Pentax K-30 review
Despite being Pentax's entry-level DSLR, the core of the K-30 is heavily influenced by its bigger brother, the enthusiast-level K-5, which can only be a good thing. As with the K-01, the Prime M processor and imaging sensor are both updated versions of those in the K-5. The main refinement to the K-30's 16.3-million-pixel, APS-C-sized sensor is its improved handling of HD video files, while the processor is claimed to improve live view and reduce energy consumption.
With a refined version of the K-5 sensor, we can expect the low-light performance to be very good. Indeed, DNG raw and JPEG files can be captured in a native ISO range of 100-12,800, which is expandable up to 25,600. The K-5 extends to ISO 51,200.
Like many other Pentax DSLRs, the K-30's imaging sensor features shift stabilisation, which means that none of the company's lenses requires optical stabilisation. The sensor-shift feature also enables vibration cleaning that can be activated on start-up and/or shut-down, a dual-axis electronic level gauge and the unique astrotracer shooting mode.
Photographers are likely to appreciate the volume of genuinely useful shooting modes. These include multiple exposure for up to nine frames (with the option for auto EV adjustment) and interval shooting for up to 999 frames down to 3sec intervals with the option to select the start time. Other useful features are correction for lens distortions, highlight and shadow information, auto horizon and composition adjustment.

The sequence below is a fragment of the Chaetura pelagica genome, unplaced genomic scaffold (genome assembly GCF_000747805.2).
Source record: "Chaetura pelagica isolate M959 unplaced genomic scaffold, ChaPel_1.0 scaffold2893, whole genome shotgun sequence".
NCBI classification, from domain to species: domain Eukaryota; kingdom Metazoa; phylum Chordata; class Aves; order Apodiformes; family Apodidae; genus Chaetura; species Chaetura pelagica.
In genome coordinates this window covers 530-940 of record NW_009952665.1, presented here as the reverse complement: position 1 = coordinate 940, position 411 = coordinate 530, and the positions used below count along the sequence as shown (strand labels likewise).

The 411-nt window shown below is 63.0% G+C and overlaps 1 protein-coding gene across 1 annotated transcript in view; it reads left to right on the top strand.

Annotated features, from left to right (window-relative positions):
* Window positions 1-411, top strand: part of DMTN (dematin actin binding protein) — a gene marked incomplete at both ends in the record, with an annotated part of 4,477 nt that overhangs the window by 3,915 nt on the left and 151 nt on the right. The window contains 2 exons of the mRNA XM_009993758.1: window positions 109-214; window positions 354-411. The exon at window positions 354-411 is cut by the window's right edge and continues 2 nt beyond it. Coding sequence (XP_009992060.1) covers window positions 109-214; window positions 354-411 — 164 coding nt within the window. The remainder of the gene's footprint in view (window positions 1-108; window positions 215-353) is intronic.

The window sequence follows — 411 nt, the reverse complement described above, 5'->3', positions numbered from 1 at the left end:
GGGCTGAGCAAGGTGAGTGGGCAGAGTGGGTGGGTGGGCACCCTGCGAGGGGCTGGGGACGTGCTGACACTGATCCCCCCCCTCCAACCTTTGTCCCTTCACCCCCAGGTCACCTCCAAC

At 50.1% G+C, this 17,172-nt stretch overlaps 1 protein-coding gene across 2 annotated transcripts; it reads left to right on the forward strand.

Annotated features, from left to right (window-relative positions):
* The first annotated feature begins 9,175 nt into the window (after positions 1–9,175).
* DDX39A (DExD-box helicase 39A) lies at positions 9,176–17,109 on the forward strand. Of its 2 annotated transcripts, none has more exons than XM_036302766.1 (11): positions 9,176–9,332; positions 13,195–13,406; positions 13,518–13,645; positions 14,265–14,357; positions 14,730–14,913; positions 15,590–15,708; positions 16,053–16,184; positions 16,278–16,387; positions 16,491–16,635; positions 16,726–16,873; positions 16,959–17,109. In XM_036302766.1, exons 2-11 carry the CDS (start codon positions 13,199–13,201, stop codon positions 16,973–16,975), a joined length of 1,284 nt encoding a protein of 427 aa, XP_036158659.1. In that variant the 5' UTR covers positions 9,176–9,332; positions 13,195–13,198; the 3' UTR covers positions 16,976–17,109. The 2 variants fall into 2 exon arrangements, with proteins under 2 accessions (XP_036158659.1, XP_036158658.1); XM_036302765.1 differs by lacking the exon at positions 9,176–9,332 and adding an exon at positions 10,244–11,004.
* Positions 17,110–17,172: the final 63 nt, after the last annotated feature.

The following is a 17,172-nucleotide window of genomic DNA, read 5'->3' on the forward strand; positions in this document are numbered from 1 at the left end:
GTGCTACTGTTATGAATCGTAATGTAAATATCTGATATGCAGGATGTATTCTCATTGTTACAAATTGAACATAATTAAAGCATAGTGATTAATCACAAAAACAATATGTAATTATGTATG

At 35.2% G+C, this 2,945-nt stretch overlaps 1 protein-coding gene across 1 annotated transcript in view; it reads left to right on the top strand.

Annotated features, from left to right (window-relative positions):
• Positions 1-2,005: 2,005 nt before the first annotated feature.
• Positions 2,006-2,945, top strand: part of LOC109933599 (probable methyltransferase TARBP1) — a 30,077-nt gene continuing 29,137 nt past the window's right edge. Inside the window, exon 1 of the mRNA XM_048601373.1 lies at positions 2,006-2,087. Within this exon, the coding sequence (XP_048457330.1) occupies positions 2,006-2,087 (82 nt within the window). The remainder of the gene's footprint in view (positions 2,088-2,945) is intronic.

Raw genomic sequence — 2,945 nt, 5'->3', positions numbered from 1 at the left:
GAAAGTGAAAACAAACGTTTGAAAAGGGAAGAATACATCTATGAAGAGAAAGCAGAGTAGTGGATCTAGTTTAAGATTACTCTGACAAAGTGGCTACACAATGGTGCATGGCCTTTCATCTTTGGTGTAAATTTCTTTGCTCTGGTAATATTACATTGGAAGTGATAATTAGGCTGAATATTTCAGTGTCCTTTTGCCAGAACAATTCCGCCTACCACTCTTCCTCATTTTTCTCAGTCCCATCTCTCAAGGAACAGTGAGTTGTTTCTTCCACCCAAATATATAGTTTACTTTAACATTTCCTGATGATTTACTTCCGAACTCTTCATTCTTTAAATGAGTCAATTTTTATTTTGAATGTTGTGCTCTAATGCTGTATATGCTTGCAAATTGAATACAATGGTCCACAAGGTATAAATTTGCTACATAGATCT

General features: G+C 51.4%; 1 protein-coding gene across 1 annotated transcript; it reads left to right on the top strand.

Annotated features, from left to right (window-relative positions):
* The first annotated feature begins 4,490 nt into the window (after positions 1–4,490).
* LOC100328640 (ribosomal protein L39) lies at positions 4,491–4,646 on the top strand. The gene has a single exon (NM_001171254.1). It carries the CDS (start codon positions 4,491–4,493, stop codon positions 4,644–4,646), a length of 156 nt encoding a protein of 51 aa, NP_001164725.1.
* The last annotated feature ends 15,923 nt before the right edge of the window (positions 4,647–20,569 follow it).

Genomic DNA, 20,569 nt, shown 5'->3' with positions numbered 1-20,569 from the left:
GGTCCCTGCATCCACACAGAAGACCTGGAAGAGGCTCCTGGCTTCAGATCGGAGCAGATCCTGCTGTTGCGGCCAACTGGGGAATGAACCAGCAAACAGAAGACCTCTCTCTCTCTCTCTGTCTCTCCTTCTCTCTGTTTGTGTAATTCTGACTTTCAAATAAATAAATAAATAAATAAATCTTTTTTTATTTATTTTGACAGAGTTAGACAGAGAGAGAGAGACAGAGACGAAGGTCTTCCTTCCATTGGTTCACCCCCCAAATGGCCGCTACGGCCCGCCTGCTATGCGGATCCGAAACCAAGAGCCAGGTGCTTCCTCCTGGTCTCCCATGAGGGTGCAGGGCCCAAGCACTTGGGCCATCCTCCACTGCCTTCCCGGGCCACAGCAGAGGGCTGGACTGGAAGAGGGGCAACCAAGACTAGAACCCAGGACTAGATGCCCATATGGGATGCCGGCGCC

A 6fps burst mode (the K-5 shoots at 7fps), 19 scene modes, seven digital filters (including toy camera) and HDR are also available. High-speed burst is possible for up to 30 full-resolution JPEG files, while the HDR mode offers a choice of three levels of strength, recorded in a single press of the shutter over three combined frames. Handily, for the custom image colour mode and the digital filters, a test image can be taken using the raw/fx button, and the effect of each filter viewed on that test image prior to shooting.
Image: The multiple-exposure shooting mode can combine up to nine frames and apply auto EV adjustments to the final image, which is the case in this three-frame exposure